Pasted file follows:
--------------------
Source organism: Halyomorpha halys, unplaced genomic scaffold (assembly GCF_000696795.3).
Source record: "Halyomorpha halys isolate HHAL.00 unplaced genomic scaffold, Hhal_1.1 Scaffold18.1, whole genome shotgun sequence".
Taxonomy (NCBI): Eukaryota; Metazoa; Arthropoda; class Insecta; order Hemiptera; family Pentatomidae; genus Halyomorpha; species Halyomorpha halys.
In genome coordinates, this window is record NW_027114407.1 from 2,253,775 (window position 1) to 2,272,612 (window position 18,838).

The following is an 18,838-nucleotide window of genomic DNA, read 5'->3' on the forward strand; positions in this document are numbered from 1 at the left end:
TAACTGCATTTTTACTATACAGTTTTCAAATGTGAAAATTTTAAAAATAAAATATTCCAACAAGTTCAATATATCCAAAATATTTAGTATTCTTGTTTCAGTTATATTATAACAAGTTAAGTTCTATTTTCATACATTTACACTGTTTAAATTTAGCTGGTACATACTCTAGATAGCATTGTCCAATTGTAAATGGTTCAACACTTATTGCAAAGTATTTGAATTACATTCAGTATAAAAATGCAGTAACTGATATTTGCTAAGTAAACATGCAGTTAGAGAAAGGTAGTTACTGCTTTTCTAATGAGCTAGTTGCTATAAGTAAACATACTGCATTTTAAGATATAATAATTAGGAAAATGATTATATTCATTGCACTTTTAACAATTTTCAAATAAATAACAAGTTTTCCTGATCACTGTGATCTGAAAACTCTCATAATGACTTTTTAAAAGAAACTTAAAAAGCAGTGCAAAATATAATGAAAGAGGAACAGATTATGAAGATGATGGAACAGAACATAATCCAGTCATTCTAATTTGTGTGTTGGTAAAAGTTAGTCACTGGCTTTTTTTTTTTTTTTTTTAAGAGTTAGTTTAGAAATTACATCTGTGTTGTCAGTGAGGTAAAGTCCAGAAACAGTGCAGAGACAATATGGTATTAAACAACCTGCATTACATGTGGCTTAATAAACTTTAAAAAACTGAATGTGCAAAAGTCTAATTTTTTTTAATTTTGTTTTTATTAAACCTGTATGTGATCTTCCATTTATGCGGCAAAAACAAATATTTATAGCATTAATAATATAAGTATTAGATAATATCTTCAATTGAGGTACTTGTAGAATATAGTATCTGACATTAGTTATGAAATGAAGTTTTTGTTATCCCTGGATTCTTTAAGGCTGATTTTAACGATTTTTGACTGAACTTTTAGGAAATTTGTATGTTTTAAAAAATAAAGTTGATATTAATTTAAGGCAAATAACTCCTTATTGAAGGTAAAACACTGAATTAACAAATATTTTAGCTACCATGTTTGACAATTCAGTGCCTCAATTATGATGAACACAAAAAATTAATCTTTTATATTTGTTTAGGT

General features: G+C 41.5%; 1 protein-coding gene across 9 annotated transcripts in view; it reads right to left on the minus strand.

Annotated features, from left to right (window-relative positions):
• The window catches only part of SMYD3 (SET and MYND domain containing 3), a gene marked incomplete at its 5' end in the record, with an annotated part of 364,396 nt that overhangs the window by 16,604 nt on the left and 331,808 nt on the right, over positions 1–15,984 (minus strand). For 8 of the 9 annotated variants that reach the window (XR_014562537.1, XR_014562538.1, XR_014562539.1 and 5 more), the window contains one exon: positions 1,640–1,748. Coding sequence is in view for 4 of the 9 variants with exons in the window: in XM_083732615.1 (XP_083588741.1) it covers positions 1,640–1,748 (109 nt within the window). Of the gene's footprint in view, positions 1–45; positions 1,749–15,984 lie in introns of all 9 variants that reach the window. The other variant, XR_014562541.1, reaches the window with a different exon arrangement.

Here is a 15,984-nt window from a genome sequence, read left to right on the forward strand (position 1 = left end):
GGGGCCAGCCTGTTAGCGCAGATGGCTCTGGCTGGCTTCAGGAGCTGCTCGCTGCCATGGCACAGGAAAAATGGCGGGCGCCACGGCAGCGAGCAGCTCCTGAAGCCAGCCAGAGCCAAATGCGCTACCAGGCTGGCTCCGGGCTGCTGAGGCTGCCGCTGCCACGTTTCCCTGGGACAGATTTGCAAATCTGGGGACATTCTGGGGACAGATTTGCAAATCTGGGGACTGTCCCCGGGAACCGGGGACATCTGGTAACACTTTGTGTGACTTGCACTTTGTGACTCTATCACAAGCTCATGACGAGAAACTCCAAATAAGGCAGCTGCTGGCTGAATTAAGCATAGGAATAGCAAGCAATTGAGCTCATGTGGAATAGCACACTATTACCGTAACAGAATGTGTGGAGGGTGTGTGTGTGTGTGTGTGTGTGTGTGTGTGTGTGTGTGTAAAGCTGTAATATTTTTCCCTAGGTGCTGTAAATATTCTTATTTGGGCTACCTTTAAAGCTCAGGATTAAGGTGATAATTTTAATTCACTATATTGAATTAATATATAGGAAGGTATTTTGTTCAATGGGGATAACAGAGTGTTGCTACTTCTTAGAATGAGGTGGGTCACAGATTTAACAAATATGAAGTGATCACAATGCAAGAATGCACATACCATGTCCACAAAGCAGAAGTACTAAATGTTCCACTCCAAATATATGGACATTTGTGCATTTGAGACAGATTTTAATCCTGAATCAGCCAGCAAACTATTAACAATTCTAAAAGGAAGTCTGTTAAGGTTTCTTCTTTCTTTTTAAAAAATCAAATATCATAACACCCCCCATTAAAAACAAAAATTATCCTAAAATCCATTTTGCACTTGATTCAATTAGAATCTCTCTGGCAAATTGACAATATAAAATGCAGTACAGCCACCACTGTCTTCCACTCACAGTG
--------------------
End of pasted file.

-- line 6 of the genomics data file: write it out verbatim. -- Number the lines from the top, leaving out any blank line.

TAACTGCATTTTTACTATACAGTTTTCAAATGTGAAAATTTTAAAAATAAAATATTCCAACAAGTTCAATATATCCAAAATATTTAGTATTCTTGTTTCAGTTATATTATAACAAGTTAAGTTCTATTTTCATACATTTACACTGTTTAAATTTAGCTGGTACATACTCTAGATAGCATTGTCCAATTGTAAATGGTTCAACACTTATTGCAAAGTATTTGAATTACATTCAGTATAAAAATGCAGTAACTGATATTTGCTAAGTAAACATGCAGTTAGAGAAAGGTAGTTACTGCTTTTCTAATGAGCTAGTTGCTATAAGTAAACATACTGCATTTTAAGATATAATAATTAGGAAAATGATTATATTCATTGCACTTTTAACAATTTTCAAATAAATAACAAGTTTTCCTGATCACTGTGATCTGAAAACTCTCATAATGACTTTTTAAAAGAAACTTAAAAAGCAGTGCAAAATATAATGAAAGAGGAACAGATTATGAAGATGATGGAACAGAACATAATCCAGTCATTCTAATTTGTGTGTTGGTAAAAGTTAGTCACTGGCTTTTTTTTTTTTTTTTTTAAGAGTTAGTTTAGAAATTACATCTGTGTTGTCAGTGAGGTAAAGTCCAGAAACAGTGCAGAGACAATATGGTATTAAACAACCTGCATTACATGTGGCTTAATAAACTTTAAAAAACTGAATGTGCAAAAGTCTAATTTTTTTTAATTTTGTTTTTATTAAACCTGTATGTGATCTTCCATTTATGCGGCAAAAACAAATATTTATAGCATTAATAATATAAGTATTAGATAATATCTTCAATTGAGGTACTTGTAGAATATAGTATCTGACATTAGTTATGAAATGAAGTTTTTGTTATCCCTGGATTCTTTAAGGCTGATTTTAACGATTTTTGACTGAACTTTTAGGAAATTTGTATGTTTTAAAAAATAAAGTTGATATTAATTTAAGGCAAATAACTCCTTATTGAAGGTAAAACACTGAATTAACAAATATTTTAGCTACCATGTTTGACAATTCAGTGCCTCAATTATGATGAACACAAAAAATTAATCTTTTATATTTGTTTAGGT